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Unburned fuel emissions
& Exhaust leaks

Engine misfire detection
OVERVIEW

Engine Misfire Detection

Engine fire problem may continue unnoticed and undiagnosed and lead to significance methane and hydrocarbon (HC) emissions in exhaust from the unburnt fuel. Furthermore, it can also damage the catalytic converter if an aftertreatment has been deployed to reduce emissions. Cooper offers two upgrades or solutions for engine misfire detection.

HyperBalance IVTM System

The HyperBalance IV uses pressure data from the pressure sensors to detect misfires or incomplete combustion. The misfires are tracked from time and a fault can be generated or shutdown can be initiated if the power cylinder is deemed to misfire consistently.

Cooper Performance Management System

Cooper’s asset monitoring and performance management system uses an accelerometer on a power cylinder to pick up vibrations due to various events such as combustion, exhaust blowdown and fuel valve closing. An absence of vibrations at certain frequencies can be easily detected as deviation from the nominal model. Furthermore, the absence of vibration peak due to a particular event can easily point to issues at hand.

Extended Life Power Piston Rings

A primary function of the engine piston rings is to seal the combustion chamber from the crankcase. If excess combustion gases slip past the ring pack, they can enter the crank case and cause rapid deterioration of the crankcase lubricant. When these combustion gases escape the crank case they will bypass any exhaust gas treatment unless they are routed back to the intake manifold. Poorly sealing engine piston rings will eventually lower the compression ratio of the engine and reduce the fuel efficiency of the engine.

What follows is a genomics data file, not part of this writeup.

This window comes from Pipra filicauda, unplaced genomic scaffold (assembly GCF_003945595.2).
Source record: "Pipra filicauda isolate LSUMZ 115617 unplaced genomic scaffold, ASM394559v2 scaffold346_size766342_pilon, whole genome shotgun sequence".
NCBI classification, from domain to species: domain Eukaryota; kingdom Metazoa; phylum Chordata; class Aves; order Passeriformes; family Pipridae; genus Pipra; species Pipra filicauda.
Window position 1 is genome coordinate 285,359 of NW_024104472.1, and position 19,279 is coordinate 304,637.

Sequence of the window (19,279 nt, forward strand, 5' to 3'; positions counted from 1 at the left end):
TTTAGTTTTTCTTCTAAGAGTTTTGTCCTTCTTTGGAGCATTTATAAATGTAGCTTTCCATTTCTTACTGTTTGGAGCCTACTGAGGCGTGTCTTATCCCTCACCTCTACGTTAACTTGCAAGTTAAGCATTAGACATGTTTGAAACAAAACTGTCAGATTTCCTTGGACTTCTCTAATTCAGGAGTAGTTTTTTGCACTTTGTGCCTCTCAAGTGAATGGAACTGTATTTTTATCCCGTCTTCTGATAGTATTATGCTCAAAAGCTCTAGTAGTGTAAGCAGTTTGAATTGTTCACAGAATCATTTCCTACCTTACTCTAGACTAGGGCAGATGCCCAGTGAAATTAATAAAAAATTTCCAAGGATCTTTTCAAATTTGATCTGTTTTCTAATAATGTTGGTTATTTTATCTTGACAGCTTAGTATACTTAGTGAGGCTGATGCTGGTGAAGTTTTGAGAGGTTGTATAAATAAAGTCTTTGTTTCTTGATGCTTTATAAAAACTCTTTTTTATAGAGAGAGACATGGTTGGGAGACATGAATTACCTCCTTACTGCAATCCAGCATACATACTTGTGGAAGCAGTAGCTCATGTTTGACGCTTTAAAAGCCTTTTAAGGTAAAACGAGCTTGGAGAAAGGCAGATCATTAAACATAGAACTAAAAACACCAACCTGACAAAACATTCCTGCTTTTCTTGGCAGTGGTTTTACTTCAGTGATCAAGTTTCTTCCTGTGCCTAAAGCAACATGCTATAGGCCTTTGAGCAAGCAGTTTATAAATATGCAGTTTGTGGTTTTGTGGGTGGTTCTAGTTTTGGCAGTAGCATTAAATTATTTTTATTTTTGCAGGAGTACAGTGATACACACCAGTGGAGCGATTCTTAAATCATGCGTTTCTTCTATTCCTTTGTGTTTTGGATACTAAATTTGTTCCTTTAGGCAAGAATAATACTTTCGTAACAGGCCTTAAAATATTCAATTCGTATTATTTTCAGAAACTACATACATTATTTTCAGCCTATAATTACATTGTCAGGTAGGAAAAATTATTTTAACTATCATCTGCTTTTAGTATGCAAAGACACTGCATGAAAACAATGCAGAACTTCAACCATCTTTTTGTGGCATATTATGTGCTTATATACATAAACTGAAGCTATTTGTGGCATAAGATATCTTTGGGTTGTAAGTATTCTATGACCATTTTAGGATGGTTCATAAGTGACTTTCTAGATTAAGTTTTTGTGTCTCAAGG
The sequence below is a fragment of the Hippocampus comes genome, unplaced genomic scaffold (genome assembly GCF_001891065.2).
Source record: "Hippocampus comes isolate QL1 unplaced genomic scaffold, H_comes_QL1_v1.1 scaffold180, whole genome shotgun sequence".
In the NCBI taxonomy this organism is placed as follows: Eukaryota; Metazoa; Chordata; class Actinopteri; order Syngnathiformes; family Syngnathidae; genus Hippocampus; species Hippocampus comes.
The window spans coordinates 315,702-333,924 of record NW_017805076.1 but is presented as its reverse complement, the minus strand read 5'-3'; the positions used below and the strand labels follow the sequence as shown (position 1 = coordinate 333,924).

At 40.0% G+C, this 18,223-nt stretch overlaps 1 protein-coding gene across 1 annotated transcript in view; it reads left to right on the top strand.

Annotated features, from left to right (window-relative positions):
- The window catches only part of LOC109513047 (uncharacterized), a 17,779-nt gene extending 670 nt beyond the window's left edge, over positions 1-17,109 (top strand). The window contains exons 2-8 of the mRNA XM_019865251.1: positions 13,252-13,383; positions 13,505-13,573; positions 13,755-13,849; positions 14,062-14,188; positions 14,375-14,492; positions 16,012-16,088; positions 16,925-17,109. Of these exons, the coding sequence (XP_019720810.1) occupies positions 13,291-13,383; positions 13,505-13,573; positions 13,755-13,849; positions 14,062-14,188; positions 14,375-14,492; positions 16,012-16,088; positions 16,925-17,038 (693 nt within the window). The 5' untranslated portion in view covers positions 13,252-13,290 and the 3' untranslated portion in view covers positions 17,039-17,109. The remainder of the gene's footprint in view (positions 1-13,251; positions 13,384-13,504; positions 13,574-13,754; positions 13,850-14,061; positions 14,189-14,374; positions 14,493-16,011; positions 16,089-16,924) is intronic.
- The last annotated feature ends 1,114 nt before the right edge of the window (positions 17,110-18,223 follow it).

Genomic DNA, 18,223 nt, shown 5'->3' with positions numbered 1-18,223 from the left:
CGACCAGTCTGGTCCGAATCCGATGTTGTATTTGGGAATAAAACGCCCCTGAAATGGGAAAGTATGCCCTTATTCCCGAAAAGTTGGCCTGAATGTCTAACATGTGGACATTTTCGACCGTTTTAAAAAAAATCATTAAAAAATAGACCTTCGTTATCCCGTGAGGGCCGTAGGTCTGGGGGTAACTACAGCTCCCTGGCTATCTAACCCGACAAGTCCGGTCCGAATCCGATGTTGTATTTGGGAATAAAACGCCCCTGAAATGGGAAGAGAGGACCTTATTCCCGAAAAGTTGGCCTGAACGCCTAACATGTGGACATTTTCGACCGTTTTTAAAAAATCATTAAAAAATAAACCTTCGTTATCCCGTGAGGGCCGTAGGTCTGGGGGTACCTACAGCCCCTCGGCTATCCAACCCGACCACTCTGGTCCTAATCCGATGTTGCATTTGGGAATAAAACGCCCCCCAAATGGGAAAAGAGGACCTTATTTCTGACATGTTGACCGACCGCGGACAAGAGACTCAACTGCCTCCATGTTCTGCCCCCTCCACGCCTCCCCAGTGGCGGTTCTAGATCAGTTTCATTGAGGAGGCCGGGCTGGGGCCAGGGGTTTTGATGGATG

Piston rings will generally go through a break-in period where they slowly wear down the surface irregularities that allow a certain amount of combustion gases to slip past the rings. After the rings are properly broken-in they should normally function reliably for a long period. As the rings slowly wear out however, the end gap will grow, steadily increasing gas leakage and reducing the efficiency of the seal. When the leakage leads to unacceptable blow-by or poor fuel efficiency (and high oil consumption) the rings will have to be replaced.

By using Cooper’s Mo2 rings, thanks to the dual purpose coating, the break-in period will be much quicker and the long time wear rate will be slower leading to a better performing piston ring seal for a longer time compared to other types of piston ring coatings.

E.S.G. at Cooper

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